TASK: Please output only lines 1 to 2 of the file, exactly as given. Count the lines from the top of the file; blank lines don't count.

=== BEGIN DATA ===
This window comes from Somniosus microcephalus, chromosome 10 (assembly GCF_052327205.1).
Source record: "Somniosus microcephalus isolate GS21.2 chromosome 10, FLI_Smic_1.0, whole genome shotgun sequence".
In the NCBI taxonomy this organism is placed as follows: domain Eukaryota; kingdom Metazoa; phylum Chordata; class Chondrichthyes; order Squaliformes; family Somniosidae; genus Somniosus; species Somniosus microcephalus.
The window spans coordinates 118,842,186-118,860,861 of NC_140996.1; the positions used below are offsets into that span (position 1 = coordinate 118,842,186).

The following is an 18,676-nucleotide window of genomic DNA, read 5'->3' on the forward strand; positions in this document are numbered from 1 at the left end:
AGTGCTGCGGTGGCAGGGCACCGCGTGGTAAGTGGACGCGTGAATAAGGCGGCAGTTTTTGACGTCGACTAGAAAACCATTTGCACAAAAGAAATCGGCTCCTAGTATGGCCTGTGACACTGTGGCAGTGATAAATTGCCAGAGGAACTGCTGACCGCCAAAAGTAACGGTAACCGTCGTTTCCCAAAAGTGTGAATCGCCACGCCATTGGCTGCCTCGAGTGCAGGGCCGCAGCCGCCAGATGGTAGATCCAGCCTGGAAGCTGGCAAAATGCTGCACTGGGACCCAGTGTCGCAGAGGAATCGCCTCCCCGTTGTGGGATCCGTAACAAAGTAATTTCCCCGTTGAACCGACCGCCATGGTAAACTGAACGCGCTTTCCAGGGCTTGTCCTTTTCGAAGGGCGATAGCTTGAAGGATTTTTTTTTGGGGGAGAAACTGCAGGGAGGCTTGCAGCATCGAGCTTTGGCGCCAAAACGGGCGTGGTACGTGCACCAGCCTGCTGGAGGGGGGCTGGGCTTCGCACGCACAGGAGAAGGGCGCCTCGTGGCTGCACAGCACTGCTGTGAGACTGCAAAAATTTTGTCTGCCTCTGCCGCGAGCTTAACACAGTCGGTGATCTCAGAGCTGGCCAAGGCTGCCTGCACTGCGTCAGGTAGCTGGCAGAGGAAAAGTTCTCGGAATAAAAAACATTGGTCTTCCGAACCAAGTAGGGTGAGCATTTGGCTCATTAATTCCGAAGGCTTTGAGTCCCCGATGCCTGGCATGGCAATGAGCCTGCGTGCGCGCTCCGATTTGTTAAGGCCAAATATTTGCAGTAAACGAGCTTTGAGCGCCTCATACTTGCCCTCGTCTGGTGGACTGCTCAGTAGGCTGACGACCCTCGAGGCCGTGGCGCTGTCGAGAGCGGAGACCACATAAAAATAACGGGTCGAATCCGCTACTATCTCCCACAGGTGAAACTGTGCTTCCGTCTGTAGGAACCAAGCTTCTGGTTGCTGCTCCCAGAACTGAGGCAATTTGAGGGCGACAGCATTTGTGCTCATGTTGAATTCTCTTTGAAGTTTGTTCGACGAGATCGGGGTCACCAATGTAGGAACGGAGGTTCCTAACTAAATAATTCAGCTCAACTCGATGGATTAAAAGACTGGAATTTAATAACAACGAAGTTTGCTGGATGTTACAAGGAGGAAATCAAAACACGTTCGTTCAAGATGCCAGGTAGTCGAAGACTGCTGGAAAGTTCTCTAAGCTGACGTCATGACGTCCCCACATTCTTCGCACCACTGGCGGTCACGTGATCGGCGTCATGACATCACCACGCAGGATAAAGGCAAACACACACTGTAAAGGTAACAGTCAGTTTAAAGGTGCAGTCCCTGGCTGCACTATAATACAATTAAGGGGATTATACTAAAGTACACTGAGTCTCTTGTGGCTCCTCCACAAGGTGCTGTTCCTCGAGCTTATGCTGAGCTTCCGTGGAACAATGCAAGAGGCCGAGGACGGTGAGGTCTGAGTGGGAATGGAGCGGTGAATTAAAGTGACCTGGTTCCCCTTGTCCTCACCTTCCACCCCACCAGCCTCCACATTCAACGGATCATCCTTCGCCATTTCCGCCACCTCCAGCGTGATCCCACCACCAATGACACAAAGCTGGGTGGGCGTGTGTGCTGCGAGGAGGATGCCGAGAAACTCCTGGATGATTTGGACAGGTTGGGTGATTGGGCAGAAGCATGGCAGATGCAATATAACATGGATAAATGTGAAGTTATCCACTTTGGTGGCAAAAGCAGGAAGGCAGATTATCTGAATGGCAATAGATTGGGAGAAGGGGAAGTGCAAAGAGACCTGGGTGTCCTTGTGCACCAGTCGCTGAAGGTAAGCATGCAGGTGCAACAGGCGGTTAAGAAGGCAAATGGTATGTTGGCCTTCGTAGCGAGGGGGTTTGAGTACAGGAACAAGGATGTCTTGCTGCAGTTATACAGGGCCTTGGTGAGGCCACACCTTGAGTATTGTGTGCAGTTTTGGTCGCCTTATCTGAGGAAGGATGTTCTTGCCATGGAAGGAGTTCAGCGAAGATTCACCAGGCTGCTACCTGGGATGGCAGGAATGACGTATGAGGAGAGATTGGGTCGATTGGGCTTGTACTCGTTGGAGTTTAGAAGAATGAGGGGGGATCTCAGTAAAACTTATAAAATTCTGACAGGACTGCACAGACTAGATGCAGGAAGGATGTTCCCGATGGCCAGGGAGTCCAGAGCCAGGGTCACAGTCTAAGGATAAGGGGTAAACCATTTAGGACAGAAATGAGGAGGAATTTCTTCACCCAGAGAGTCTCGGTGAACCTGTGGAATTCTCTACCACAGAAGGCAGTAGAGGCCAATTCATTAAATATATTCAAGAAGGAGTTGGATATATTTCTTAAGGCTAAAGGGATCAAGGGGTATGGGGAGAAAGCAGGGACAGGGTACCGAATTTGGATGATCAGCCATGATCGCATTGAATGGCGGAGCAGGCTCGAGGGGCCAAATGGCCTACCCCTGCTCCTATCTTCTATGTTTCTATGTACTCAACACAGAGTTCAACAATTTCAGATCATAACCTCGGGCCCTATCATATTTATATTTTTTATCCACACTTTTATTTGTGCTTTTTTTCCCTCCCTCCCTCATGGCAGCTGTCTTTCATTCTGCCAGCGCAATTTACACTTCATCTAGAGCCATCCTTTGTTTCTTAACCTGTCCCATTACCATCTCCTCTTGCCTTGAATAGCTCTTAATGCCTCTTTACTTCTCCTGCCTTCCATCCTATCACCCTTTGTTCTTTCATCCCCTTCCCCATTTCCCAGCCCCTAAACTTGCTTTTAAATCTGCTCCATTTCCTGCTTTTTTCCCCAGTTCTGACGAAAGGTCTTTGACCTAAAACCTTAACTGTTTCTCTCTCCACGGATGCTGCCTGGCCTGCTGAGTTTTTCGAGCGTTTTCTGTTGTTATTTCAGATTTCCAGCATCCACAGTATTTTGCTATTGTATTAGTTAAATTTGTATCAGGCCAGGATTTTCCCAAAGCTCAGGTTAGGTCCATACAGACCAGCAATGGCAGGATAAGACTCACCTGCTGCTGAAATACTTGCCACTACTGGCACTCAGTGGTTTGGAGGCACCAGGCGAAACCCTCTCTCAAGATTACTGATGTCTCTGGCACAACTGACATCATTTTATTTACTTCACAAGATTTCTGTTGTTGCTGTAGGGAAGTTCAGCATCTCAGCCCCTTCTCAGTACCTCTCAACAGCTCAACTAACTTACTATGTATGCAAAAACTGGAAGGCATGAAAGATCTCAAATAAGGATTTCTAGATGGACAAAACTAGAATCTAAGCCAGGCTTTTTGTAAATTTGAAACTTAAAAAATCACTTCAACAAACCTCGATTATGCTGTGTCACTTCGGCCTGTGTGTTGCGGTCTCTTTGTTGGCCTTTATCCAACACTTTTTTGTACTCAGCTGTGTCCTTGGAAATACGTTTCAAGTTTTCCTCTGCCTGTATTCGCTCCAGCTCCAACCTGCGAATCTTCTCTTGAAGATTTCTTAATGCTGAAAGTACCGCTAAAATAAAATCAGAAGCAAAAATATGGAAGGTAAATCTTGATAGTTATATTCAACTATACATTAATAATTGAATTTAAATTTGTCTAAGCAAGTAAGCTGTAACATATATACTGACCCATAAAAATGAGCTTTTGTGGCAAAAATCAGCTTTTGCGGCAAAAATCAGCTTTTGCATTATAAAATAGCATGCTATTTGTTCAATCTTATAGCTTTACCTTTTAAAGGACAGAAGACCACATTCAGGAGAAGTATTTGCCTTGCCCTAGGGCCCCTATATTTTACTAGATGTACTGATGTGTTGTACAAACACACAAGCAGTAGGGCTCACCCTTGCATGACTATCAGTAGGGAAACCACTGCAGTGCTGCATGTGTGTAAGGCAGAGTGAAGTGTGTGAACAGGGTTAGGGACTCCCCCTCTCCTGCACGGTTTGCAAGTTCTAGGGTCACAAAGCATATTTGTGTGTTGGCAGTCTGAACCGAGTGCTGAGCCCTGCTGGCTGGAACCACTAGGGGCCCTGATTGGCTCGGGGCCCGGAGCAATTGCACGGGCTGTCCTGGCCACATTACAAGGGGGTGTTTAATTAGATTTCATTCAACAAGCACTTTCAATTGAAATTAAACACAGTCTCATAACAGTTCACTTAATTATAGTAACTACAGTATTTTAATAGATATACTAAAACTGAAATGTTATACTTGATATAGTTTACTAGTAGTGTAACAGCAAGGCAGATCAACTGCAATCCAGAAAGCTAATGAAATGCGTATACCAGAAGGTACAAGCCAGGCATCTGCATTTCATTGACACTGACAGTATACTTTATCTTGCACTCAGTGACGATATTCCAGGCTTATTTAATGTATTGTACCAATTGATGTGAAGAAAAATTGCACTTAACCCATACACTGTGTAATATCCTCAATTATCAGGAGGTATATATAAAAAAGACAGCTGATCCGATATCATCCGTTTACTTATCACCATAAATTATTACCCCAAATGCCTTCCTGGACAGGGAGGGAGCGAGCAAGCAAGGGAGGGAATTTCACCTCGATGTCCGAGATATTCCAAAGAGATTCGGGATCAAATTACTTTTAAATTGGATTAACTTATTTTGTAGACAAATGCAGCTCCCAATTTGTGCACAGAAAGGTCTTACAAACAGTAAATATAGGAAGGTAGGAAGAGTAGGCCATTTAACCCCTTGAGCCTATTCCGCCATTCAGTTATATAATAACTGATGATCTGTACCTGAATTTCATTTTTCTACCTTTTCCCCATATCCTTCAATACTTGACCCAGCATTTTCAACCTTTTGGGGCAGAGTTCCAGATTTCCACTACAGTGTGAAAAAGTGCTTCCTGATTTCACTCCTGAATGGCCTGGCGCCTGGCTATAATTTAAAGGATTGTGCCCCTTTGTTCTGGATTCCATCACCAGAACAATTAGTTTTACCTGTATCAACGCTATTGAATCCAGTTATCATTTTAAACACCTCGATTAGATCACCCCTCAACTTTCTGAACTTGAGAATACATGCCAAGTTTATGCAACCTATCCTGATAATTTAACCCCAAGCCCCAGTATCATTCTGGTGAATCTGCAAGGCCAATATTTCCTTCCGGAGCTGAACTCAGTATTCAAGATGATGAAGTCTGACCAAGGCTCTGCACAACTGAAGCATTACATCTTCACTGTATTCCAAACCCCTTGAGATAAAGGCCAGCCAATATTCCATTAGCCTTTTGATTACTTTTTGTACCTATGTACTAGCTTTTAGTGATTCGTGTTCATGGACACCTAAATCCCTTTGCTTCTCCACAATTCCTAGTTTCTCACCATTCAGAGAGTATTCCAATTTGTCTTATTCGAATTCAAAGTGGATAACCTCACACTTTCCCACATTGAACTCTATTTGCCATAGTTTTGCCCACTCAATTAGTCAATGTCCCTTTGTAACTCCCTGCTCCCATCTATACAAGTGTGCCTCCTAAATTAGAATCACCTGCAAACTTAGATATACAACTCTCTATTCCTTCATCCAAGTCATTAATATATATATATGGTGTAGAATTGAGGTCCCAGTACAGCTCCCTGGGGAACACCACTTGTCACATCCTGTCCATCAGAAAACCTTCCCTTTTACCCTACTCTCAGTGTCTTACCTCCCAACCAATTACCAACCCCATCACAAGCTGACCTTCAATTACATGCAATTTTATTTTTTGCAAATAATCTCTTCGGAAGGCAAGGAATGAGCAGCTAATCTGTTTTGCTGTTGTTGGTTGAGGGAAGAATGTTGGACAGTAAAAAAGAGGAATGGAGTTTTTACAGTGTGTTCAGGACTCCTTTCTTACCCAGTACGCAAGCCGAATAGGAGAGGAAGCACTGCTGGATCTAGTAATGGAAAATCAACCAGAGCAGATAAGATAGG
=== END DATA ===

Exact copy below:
This window comes from Somniosus microcephalus, chromosome 10 (assembly GCF_052327205.1).
Source record: "Somniosus microcephalus isolate GS21.2 chromosome 10, FLI_Smic_1.0, whole genome shotgun sequence".